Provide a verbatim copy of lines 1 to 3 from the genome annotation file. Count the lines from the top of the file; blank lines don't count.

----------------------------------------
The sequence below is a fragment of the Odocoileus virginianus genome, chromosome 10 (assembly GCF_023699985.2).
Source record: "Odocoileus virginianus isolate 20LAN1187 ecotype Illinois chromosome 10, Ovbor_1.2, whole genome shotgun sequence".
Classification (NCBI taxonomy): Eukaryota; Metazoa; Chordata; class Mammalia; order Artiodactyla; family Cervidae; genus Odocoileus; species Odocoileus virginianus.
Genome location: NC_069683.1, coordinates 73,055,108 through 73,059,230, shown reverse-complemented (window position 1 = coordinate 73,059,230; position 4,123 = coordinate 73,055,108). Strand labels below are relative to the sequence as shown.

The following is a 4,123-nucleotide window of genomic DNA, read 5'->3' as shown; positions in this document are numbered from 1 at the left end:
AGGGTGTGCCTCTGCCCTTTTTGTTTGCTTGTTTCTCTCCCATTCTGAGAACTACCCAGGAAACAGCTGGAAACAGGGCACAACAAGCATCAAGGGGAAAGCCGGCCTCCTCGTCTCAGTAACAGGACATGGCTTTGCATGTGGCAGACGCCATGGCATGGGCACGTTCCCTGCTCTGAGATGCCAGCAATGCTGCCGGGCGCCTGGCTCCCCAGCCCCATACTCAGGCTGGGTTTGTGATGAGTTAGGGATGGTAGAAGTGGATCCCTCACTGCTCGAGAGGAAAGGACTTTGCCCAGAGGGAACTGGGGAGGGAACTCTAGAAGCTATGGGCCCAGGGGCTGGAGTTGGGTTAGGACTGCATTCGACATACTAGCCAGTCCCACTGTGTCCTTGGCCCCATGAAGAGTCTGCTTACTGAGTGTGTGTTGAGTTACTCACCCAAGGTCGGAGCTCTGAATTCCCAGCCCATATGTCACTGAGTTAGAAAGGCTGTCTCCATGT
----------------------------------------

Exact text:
The sequence below is a fragment of the Odocoileus virginianus genome, chromosome 10 (assembly GCF_023699985.2).
Source record: "Odocoileus virginianus isolate 20LAN1187 ecotype Illinois chromosome 10, Ovbor_1.2, whole genome shotgun sequence".
Classification (NCBI taxonomy): Eukaryota; Metazoa; Chordata; class Mammalia; order Artiodactyla; family Cervidae; genus Odocoileus; species Odocoileus virginianus.